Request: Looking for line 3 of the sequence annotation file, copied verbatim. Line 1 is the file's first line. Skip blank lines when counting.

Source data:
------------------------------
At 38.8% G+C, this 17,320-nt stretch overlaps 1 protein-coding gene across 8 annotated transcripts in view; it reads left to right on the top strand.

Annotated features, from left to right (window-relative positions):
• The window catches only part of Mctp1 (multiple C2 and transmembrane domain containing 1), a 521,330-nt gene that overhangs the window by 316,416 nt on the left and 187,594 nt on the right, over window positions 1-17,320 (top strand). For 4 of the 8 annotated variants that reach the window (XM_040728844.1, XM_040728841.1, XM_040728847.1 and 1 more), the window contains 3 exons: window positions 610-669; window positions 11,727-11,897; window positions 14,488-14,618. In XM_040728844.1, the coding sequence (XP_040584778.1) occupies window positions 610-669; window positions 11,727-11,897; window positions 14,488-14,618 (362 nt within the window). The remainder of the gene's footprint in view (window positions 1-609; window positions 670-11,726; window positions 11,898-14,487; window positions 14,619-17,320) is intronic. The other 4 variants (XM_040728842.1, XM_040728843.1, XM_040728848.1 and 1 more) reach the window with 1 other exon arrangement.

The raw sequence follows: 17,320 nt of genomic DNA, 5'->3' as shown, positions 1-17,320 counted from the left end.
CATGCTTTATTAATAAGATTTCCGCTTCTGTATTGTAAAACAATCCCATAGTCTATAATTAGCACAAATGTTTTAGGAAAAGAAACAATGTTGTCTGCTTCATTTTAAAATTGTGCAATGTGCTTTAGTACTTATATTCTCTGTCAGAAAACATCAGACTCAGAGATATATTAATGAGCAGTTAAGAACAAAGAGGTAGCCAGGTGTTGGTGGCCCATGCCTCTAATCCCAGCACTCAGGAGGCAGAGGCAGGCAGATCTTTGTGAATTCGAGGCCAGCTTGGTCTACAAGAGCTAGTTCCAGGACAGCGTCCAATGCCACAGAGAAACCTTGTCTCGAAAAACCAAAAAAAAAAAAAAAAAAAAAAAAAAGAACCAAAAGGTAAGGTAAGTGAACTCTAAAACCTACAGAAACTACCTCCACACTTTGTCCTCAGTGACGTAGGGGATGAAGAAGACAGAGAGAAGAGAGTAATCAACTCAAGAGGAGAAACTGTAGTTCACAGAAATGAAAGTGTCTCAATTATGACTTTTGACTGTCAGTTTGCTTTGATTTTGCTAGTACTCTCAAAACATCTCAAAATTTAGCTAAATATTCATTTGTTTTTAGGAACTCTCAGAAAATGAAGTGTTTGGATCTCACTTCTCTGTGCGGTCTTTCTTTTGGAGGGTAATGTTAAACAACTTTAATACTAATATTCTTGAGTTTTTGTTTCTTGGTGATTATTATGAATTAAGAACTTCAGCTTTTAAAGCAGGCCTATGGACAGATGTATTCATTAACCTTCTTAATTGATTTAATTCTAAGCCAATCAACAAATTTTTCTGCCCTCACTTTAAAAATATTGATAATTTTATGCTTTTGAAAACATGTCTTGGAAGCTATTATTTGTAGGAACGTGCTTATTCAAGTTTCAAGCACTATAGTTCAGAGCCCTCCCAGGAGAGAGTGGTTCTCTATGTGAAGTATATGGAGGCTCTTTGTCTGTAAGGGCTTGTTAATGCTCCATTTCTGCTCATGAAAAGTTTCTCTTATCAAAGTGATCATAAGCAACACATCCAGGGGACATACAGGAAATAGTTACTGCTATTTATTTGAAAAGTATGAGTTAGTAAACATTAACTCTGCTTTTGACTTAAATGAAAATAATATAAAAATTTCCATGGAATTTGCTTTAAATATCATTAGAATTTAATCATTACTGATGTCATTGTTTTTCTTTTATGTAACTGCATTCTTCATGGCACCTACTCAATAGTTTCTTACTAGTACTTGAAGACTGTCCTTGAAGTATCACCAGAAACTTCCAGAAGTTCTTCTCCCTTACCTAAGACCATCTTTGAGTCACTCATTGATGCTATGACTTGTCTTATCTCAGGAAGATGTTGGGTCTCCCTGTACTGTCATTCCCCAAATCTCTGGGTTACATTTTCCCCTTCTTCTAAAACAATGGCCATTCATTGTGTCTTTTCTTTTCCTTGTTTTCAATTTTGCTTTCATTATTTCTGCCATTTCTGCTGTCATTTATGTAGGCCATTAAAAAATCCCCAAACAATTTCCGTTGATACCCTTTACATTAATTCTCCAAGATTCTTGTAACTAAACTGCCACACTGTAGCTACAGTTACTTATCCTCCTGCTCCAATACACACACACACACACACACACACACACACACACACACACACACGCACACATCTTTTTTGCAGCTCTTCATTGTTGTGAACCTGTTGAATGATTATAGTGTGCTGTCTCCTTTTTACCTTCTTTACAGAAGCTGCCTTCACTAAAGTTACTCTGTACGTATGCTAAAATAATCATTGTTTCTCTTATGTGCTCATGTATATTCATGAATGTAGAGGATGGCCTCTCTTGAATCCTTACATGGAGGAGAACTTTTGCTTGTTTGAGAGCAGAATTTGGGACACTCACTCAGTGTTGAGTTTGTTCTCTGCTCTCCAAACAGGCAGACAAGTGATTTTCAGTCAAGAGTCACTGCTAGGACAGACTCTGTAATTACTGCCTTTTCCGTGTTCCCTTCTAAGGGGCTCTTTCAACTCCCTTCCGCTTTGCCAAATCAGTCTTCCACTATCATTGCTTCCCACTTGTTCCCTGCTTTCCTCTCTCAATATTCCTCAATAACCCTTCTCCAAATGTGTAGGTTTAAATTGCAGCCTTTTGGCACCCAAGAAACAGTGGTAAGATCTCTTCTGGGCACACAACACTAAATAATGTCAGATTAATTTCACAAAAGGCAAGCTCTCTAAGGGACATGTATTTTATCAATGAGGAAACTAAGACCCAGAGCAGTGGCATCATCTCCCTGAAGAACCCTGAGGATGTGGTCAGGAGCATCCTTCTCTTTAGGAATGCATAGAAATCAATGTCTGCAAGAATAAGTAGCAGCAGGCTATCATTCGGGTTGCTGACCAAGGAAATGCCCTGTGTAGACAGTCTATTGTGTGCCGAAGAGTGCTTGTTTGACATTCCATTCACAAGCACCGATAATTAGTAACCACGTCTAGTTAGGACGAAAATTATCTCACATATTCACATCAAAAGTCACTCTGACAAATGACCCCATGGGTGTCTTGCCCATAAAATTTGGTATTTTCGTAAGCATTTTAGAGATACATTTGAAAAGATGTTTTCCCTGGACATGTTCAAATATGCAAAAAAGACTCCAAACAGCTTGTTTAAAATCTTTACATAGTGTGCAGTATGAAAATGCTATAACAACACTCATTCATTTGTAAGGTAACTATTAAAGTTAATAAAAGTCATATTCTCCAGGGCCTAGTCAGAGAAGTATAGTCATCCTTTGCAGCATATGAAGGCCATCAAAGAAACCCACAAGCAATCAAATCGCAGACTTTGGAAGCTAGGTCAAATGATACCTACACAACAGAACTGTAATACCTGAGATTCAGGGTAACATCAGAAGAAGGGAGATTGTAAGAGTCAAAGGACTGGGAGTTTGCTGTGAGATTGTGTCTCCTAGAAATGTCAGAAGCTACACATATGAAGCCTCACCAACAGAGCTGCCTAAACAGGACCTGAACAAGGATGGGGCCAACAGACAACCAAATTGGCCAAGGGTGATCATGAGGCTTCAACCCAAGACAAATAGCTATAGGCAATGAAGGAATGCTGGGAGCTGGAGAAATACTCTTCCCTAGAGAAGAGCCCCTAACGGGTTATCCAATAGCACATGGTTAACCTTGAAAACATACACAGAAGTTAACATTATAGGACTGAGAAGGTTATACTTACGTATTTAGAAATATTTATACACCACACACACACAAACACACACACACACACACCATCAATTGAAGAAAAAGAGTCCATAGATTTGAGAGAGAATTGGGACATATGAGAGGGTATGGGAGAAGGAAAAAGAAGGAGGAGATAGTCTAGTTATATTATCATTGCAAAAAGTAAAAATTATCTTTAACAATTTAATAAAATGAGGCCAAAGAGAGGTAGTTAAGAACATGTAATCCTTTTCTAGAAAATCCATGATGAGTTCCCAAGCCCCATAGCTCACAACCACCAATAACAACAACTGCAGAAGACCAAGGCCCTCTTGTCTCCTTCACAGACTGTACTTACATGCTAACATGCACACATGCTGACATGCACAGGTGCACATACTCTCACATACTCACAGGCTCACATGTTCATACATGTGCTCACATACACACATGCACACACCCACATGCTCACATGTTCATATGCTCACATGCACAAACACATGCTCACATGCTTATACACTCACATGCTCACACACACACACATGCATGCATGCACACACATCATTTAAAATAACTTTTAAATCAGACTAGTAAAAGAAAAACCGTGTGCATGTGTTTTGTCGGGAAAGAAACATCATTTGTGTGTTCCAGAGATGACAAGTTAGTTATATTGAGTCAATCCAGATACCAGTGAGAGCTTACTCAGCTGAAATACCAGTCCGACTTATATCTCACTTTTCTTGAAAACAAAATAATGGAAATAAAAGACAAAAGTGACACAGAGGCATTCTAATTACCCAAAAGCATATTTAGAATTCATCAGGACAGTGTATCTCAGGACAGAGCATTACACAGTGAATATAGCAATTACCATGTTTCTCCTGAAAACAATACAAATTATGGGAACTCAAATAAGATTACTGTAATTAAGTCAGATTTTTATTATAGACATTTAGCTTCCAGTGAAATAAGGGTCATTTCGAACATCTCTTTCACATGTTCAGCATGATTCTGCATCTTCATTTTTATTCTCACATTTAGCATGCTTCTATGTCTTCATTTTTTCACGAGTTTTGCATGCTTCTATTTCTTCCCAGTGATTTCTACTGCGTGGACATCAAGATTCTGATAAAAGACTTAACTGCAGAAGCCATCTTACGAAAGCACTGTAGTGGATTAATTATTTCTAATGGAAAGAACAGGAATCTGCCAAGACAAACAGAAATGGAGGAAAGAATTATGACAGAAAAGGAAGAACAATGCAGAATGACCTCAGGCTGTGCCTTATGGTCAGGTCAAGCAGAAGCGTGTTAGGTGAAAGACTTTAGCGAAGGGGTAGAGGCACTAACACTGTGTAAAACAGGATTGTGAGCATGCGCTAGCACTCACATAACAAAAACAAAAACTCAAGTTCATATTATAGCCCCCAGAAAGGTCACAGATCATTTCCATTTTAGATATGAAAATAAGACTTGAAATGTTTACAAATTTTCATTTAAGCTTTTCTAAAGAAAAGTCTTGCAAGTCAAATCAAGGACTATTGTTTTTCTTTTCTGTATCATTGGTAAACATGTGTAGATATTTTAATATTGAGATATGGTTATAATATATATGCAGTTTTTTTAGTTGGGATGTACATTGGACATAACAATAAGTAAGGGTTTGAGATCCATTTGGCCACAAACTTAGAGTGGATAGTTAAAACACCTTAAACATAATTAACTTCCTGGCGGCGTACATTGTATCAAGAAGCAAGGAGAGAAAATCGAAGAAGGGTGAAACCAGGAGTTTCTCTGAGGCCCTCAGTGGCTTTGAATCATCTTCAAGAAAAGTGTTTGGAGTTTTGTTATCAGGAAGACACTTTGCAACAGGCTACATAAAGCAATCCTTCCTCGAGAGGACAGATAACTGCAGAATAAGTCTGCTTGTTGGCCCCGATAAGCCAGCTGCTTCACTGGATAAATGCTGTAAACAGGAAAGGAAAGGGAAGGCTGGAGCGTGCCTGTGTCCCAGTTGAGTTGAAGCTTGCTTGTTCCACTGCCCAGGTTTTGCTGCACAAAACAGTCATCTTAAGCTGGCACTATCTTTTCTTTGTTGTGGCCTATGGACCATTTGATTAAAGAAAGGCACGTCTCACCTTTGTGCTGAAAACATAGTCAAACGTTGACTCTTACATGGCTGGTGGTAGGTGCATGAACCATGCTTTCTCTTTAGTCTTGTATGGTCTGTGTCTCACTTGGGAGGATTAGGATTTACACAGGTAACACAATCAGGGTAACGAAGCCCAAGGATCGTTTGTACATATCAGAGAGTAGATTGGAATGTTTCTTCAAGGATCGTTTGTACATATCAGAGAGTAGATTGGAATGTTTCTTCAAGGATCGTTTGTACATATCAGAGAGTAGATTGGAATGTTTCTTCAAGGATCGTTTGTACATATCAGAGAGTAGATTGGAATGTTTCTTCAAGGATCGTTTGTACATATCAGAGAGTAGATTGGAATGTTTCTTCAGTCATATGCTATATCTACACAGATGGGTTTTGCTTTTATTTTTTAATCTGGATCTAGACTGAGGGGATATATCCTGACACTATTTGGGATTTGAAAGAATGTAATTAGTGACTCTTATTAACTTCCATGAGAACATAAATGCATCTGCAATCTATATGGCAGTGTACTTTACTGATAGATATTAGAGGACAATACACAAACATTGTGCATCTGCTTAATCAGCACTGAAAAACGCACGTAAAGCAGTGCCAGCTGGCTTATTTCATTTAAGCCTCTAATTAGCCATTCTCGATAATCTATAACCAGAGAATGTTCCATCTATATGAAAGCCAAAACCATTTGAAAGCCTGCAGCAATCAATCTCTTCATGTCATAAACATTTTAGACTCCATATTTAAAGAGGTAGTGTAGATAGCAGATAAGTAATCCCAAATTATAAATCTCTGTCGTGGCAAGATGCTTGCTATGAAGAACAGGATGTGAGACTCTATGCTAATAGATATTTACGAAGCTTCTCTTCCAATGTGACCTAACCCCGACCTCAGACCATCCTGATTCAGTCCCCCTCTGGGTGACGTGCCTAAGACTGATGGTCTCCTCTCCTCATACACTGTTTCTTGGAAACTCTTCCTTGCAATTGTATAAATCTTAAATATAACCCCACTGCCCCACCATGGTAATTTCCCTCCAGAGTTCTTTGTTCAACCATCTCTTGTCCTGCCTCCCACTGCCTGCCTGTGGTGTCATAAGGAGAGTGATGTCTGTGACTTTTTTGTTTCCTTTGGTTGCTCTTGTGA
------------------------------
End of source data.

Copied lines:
• The window catches only part of Mctp1 (multiple C2 and transmembrane domain containing 1), a 521,330-nt gene that overhangs the window by 316,416 nt on the left and 187,594 nt on the right, over window positions 1-17,320 (top strand). For 4 of the 8 annotated variants that reach the window (XM_040728844.1, XM_040728841.1, XM_040728847.1 and 1 more), the window contains 3 exons: window positions 610-669; window positions 11,727-11,897; window positions 14,488-14,618. In XM_040728844.1, the coding sequence (XP_040584778.1) occupies window positions 610-669; window positions 11,727-11,897; window positions 14,488-14,618 (362 nt within the window). The remainder of the gene's footprint in view (window positions 1-609; window positions 670-11,726; window positions 11,898-14,487; window positions 14,619-17,320) is intronic. The other 4 variants (XM_040728842.1, XM_040728843.1, XM_040728848.1 and 1 more) reach the window with 1 other exon arrangement.